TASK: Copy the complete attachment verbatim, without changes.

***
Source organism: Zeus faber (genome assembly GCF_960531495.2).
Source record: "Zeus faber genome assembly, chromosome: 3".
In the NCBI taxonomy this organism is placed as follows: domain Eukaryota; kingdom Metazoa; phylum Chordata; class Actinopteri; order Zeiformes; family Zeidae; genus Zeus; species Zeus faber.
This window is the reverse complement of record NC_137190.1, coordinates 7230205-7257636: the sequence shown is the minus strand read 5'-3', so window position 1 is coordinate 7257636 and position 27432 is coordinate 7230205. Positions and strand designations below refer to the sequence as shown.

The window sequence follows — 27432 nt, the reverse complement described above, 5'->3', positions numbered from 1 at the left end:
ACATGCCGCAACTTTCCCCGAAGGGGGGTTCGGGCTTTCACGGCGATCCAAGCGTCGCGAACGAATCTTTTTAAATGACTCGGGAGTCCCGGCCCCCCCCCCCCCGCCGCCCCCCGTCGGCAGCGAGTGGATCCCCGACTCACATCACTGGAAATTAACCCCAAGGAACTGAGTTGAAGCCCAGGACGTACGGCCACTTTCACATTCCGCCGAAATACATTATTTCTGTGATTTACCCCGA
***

Source organism: Zeus faber (genome assembly GCF_960531495.2).
Source record: "Zeus faber genome assembly, chromosome: 3".
In the NCBI taxonomy this organism is placed as follows: domain Eukaryota; kingdom Metazoa; phylum Chordata; class Actinopteri; order Zeiformes; family Zeidae; genus Zeus; species Zeus faber.
This window is the reverse complement of record NC_137190.1, coordinates 7230205-7257636: the sequence shown is the minus strand read 5'-3', so window position 1 is coordinate 7257636 and position 27432 is coordinate 7230205. Positions and strand designations below refer to the sequence as shown.

The window sequence follows — 27432 nt, the reverse complement described above, 5'->3', positions numbered from 1 at the left end:
ACATGCCGCAACTTTCCCCGAAGGGGGGTTCGGGCTTTCACGGCGATCCAAGCGTCGCGAACGAATCTTTTTAAATGACTCGGGAGTCCCGGCCCCCCCCCCCCCGCCGCCCCCCGTCGGCAGCGAGTGGATCCCCGACTCACATCACTGGAAATTAACCCCAAGGAACTGAGTTGAAGCCCAGGACGTACGGCCACTTTCACATTCCGCCGAAATACATTATTTCTGTGATTTACCCCGA